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NASA Considers Harvesting Moon’s Resources

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Artist's rendition of America's first private lunar microlander and commercial robot, developed by Moon Express. | Image by Moon Express

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Companies are looking at the possibility of coordinating with NASA to harvest “resources” from the Moon and other astronomical bodies like asteroids orbiting the Earth, reaping a potential trillion-dollar freight of precious minerals and fuels.

Mike Provenzano, director of Planetary Mobility at Astrobotic is among scientists who believe mining such resources, though he did not specify them by name, could be used to power everyday electronic devices and vehicles.

“The moon is really created from the same materials that Earth is created from,” Provenzano told the Wall Street Journal.

Astrobotic is “the Moon company and more,” boasts the Pittsburg, Pennsylvania-based firm on its website. “We’re in the business of delivering your scientific instruments, technologies, ideas, and innovations to space.”

Sharad Bhaskaran, mission director at Astrobotic, told WSJ that the goal of exploration is to gather minerals and bring them back to Earth in an economically viable way.

But as investments in space startups reach record highs, the WSJ reports, questions about the costs versus the benefits of space travel arise.

Ian Crawford, a professor of planetary science and astrobiology at Birkbeck College, London, reviewed potentially economically valuable resources on the Moon.

He concluded, “Although it is difficult to identify any single lunar resource that will be sufficiently valuable to drive a lunar resource extraction industry on its own … the Moon nevertheless does possess abundant raw materials that are of potential economic interest.”

Astrobotic is working with NASA to develop lander and rover projects, which the company says could help unlock the Moon’s “potential in the future.”

Astrobotic announced in 2021 that it had opened Lunar Regolith Lab, a test facility filled with GRC-1 “regolith simulant,” or granules designed to mimic the lunar surface. Loaded with more than 42,000 pounds of this mechanical equivalent to the lunar terrain, the lab is used to replicate some of the most challenging driving conditions a rover could encounter on the Moon, the company said.

“This new lab enables in-house testing for its team and partners to verify lunar rover performance,” the company stated. “It has been used to test Astrobotic’s CubeRover for seven NASA contracts and two upcoming flight opportunities.”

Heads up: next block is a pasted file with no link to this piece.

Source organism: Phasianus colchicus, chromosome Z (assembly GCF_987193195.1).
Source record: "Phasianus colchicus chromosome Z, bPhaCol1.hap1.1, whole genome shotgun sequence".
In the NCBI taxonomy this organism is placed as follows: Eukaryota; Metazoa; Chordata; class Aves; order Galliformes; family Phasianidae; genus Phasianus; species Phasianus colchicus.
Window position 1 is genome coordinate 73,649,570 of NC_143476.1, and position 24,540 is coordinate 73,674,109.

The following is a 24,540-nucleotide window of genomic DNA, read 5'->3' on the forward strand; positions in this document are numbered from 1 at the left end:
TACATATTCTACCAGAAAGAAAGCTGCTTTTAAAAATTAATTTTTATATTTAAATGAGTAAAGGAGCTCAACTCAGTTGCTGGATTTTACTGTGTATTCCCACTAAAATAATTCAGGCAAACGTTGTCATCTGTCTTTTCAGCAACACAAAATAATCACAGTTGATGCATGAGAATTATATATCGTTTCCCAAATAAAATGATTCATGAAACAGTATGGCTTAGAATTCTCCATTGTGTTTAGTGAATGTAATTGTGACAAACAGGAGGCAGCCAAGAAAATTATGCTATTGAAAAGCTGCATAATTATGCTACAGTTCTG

NASA designed the “commercial lunar payload program” to contract with companies like Astrobotic to bring payloads to the surface of the Moon on robotic vehicles.

The Astrobotic project could become the first American spacecraft to land on the Moon since the last Apollo mission more than 50 years ago, Bhaskaran said.

Astrobotic’s “PEREGRINE: MISSION 1” is an undertaking to deliver the first commercial lunar lander. If successful, these technologies may be used in the NASA  Artemis mission — NASA’s space plan to return humans to the Moon to consider potential inhabitation construction on the lunar surface.

The plan includes building a space camp and eventually developing the infrastructure and capabilities to stay on the Moon.

Still, establishing a permanent base would likely involve destroying large quantities of the Moon’s clear soil, called “regolith,” to make way for buildings. That process could destroy information about how the Moon — and by extension, the Earth — formed, the WSJ reports.

Earlier in June, NASA announced it would launch three rockets into orbit from Northern Territory, Australia, which will be the first time the space research agency has launched rockets from a commercial facility outside the U.S., The Dallas Express reports.

Australian Prime Minister Anthony Albanese announced that the country had awarded regulatory authorization for the rockets to be launched from privately owned Equatorial Launch Australia’s (ELA) Arnhem Space Centre.

The launch of an uncrewed capsule from the U.S.-New Zealand company Rocket Lab to the Moon for the CAPSTONE mission, scheduled for June 27, was postponed, according to UPI News. CAPSTONE will now be launched on a Rocket Lab Electron rocket from the company’s Launch Complex in Mahia, New Zealand, no earlier than June 28.

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